The high care unit is a small facility, usually about ten beds only, where patients diagnosed to be at high risk either to themselves or others, or to be very seriously ill, for example, actively psychotic, are treated in a safe, secure environment providing a higher level of individual care and monitoring than the rest of the units. All patient beds are located close to the nursing station so that they can be observed 24 hours a day.
Although the high care unit is a voluntary unit, it is a locked space, separate from the other units in the facility, with a higher ratio of nursing and therapeutic staff to patients. Some patients requiring high care might be considered to be "assisted" patients, which means that they are not capable of making informed decisions about their care but have not refused the health interventions (in terms of the Mental Health Care Act of 2002).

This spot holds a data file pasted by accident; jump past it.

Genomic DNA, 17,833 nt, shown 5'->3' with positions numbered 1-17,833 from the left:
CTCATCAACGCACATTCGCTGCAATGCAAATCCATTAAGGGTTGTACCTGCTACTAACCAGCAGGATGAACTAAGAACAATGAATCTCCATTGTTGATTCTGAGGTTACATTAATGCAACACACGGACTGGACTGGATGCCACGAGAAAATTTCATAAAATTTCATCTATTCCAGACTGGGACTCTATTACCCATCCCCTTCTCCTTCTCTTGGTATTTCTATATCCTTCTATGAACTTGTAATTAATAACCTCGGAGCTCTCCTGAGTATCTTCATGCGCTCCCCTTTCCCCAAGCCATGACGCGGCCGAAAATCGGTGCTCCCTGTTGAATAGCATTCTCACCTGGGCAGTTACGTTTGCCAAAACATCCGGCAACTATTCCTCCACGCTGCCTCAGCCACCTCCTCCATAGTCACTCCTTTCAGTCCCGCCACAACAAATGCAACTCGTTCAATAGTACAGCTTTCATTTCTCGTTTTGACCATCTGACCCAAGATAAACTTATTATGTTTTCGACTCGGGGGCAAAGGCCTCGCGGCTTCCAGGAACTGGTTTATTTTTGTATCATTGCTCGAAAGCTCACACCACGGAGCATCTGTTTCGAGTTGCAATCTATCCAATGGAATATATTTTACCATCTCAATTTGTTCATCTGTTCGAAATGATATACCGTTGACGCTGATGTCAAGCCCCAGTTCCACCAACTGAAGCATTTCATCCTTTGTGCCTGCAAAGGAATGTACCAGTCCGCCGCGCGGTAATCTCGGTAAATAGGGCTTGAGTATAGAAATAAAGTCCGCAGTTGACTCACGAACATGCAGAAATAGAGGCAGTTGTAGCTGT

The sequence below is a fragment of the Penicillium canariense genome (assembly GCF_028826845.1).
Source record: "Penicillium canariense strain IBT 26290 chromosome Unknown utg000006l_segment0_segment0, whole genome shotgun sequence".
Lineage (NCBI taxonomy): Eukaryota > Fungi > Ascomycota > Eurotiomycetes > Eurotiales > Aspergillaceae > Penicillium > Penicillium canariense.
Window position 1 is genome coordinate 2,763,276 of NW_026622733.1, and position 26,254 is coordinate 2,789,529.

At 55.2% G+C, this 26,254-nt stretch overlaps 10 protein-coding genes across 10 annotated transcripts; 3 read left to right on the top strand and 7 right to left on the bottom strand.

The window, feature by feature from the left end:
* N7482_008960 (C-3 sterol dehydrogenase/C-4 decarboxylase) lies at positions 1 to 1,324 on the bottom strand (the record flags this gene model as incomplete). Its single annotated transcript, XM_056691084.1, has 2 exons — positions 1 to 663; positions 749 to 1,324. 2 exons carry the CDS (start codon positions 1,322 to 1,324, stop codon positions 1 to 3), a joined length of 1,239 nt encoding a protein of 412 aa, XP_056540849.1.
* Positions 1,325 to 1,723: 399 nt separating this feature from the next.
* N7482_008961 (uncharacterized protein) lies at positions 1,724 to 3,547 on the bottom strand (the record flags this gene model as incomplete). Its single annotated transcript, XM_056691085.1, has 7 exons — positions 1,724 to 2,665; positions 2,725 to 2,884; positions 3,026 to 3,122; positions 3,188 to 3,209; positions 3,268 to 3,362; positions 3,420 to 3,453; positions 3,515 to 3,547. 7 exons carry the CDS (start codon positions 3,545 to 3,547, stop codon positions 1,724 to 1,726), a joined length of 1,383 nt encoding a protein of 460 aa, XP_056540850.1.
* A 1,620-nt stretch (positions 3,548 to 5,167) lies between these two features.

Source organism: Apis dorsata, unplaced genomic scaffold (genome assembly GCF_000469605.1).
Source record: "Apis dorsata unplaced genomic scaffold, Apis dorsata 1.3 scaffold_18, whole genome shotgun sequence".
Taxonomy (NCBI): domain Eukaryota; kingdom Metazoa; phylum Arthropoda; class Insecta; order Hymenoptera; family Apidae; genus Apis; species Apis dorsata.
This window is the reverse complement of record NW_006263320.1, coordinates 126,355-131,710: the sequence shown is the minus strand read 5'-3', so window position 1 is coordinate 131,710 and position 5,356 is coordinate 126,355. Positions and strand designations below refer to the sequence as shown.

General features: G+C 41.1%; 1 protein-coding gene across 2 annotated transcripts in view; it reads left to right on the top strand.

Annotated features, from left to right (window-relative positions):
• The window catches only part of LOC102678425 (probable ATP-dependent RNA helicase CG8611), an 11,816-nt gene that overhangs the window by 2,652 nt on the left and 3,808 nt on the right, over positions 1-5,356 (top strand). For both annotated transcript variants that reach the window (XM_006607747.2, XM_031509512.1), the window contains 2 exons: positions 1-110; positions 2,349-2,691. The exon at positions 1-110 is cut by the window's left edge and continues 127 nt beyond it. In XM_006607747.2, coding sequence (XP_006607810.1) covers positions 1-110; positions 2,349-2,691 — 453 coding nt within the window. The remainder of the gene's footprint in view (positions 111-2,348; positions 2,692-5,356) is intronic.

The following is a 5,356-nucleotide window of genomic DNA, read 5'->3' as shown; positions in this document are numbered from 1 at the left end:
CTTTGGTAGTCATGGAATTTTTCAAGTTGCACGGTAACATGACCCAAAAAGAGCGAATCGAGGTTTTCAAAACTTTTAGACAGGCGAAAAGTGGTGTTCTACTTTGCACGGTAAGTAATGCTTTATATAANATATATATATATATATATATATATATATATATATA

Patients might spend part of their facility stay in high care and then be moved into other less intense areas of care in the facility as they start to recover.
This high care unit is run strictly according to Department of Health guidelines to ensure the safety of patients, families and staff.